and even embraced it, investing themselves in the characters
as people--no matter what their sexual preference may be.

2. If these characters were real people, would you be
their friends? Why or why not? What’s the
one thing you would most like to say to them?
First off, all the characters are real--to us. They
truly speak to us, tell us what words to put in their
mouths, dictate their behavior--as any good character
does. We love every one of them--warts and all. Just
as one accepts their closest and dearest friends.

3. What’s the one challenge you hope the character
faces in a future episode?
The characters are challenged every season.
That’s the nature of drama. Although we
haven’t begun to formulate season 5,
we’re certain they’ll be challenged yet again.
And since the theme of the series is ‘Boys
Becoming Men’ or ‘Girls Becoming
Women’ for the lesbian characters, we’ll also
see who becomes a man and who stays a boy.

4. What single scene or episode so far has been the most
meaningful or memorable for you?
We have our favorite moments: Brian showing up at
Justin’s prom. That dance was so romantic--and
such a heartbreaking prelude to Justin’s tragic
bashing. Ted’s speech when Emmett joined
‘See the Light’ about God loving every one of
his creations, including every faggot. What we call
‘The Covenant Creations’ scene, where
Brian and Justin outline their very open relationship. Of
course, the very seminal scene in the pilot when Brian first
has sex with Justin, though Justin would call it
lovemaking. The very tender scene between Lindsay and
Brian in that same episode after Lindsay gives birth
to their son. And the rooftop scene between Michael and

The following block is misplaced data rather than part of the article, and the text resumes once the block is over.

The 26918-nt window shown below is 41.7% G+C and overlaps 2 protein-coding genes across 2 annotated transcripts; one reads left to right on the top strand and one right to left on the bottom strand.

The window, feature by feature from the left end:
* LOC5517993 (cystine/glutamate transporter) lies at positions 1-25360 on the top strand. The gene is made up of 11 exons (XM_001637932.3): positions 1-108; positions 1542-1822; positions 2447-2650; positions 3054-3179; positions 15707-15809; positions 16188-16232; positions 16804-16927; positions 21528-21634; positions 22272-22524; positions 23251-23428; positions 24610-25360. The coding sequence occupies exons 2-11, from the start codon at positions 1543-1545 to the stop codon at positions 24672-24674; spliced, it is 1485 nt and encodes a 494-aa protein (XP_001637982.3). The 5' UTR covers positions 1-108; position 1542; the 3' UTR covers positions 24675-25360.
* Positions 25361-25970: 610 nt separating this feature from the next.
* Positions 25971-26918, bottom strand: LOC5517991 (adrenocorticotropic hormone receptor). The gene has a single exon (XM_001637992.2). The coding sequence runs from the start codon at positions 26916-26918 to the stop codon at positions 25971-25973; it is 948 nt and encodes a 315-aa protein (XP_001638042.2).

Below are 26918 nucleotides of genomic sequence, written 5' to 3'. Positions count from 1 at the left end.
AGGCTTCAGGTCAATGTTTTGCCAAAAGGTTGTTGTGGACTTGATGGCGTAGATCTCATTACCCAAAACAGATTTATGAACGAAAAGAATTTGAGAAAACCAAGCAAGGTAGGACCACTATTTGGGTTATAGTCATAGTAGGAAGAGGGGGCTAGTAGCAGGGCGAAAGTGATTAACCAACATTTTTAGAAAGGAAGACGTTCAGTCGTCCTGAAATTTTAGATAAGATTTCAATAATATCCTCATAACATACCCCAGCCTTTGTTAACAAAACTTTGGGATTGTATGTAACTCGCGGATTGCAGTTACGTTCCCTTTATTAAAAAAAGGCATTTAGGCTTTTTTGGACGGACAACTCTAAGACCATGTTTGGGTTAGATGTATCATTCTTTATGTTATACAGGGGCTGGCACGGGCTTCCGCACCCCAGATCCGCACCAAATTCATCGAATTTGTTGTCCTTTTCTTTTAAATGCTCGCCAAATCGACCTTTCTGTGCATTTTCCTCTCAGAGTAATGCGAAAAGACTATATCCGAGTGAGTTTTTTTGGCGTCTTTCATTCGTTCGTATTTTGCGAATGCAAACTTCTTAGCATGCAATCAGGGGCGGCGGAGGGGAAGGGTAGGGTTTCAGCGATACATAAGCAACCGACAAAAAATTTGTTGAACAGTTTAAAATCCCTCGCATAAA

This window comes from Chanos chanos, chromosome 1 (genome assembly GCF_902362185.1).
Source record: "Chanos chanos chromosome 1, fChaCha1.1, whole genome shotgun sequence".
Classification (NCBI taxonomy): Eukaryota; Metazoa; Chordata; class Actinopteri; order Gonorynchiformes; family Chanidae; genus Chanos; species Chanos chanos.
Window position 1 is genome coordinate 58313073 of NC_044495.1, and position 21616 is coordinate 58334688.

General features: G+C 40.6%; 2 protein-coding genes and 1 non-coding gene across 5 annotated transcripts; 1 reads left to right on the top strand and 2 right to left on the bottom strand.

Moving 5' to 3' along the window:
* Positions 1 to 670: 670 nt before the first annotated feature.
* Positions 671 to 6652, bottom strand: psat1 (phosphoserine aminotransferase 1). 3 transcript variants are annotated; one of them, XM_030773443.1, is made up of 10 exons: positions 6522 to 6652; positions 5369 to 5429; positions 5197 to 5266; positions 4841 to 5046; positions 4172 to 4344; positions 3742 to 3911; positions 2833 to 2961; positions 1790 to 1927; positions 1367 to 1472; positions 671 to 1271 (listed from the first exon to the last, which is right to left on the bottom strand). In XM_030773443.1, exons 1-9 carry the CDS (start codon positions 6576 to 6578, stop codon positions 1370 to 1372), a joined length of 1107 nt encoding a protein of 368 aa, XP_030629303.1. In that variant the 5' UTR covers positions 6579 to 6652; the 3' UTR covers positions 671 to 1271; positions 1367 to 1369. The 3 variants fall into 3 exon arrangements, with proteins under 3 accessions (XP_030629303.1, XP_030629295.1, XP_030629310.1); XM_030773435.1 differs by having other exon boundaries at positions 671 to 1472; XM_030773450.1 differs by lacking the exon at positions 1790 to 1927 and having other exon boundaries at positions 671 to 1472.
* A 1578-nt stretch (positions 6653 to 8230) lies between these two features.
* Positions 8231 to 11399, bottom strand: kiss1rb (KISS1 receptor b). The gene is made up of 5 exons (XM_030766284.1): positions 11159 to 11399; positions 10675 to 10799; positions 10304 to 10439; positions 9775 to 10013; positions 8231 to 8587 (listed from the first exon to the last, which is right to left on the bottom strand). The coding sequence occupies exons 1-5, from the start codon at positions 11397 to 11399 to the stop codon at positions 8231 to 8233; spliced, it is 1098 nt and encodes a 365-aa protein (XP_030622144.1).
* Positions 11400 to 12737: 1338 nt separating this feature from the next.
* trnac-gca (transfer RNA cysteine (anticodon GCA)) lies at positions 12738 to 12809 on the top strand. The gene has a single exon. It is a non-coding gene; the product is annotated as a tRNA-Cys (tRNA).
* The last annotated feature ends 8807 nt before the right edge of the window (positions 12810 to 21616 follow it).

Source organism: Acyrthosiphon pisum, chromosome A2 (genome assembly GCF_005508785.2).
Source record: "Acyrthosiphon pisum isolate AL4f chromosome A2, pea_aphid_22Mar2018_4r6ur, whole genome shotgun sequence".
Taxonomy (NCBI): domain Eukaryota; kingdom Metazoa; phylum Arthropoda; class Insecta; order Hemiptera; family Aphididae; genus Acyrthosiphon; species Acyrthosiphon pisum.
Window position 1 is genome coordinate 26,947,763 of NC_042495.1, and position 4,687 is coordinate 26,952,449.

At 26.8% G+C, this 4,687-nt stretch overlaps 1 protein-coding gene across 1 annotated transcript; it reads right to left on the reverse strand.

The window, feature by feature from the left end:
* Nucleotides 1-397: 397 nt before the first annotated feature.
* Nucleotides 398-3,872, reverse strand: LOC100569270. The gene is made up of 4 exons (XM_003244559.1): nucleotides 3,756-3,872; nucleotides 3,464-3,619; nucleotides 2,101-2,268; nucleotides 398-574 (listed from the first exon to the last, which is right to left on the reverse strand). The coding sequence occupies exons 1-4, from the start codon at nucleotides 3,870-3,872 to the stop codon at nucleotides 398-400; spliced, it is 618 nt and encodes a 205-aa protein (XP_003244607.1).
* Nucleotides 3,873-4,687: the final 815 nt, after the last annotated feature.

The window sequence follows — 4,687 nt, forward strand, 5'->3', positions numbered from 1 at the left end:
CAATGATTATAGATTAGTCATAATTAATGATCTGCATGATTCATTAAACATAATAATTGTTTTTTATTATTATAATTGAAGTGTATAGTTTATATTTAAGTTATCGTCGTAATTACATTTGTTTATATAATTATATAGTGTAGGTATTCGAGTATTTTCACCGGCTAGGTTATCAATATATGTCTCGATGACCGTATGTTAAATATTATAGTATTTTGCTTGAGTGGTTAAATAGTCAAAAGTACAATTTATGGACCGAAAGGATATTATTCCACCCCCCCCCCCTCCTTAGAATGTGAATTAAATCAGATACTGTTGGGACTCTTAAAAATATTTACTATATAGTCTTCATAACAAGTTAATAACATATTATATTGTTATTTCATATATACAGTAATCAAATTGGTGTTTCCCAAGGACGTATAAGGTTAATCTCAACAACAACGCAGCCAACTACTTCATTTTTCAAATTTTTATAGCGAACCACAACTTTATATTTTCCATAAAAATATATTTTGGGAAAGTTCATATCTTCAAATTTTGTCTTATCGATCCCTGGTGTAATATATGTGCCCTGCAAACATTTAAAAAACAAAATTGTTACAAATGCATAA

Brian after learning of Brian’s fatherhood.
Brian’s father’s funeral, with that
unexpected, gorgeous snowfall that everyone thought
was a planned special effect. Michael’s 30th birthday
party where all the stories intertwined. If you want
more, we’ll give you more.

5. What have you learned about yourselves from these characters?
These characters represent aspects of both of us. The
reality. The fantasy. What we wish we could be. What
we’re glad we’re not. They act out
behaviors for us. And suffer the consequences for us. In
fact, it’s impossible to even imagine writing
characters, especially in a long-running series, that
don’t reflect you personally.

6. What do you think is the biggest issue facing American
gays and lesbians right now, and how well do you
think Queer as Folk has done in addressing
that issue?
Gays and lesbians are now, more than at any other time
in our history, assimilating into the cultural
mainstream of maintaining gay culture. Like any
minority group, the challenge is not to lose your
identity, your individuality. We try to reflect this
tug-of-war on QAF. Michael and Ben, Melanie and
Lindsay are coupled. Raising children. On the outside
appearing very much like their
“straight” counterparts. Then there’s
Brian, who doesn’t believe in any of that. He
and Justin aren’t straight. They’re
queer. And queers live a queer life--which means not
playing according to the rules of heterosexual society.
There will probably always be this dichotomy in the
gay community.

7. Drawing from your contact with gay and lesbian fans
and the other gay people in your lives, in what
ways do you think Queer as Folk has
influenced the gay community?
We are constantly getting letters from younger gay
viewers telling us they’ve come out to their
family and friends due to the show. And we are
constantly getting letters from older gay viewers telling us
that they never thought they’d live long enough
to see a show like QAF and how much they wish
it existed in their youth. It would’ve made
such a difference in their lives. People either love
the show or hate it, but they can’t deny that for one
moment at least, gay people have been put front and
center. That spotlight can be warm and inviting--yet,
also harsh at times. As one viewer wrote and told us:
“My entire life I thought of myself as a sideshow.
But now I’m the main attraction.”

8. In what ways do you think Queer as Folk has
influenced the portrayals of gays and lesbians on
other TV programs?

QAF threw down the gauntlet and set a standard for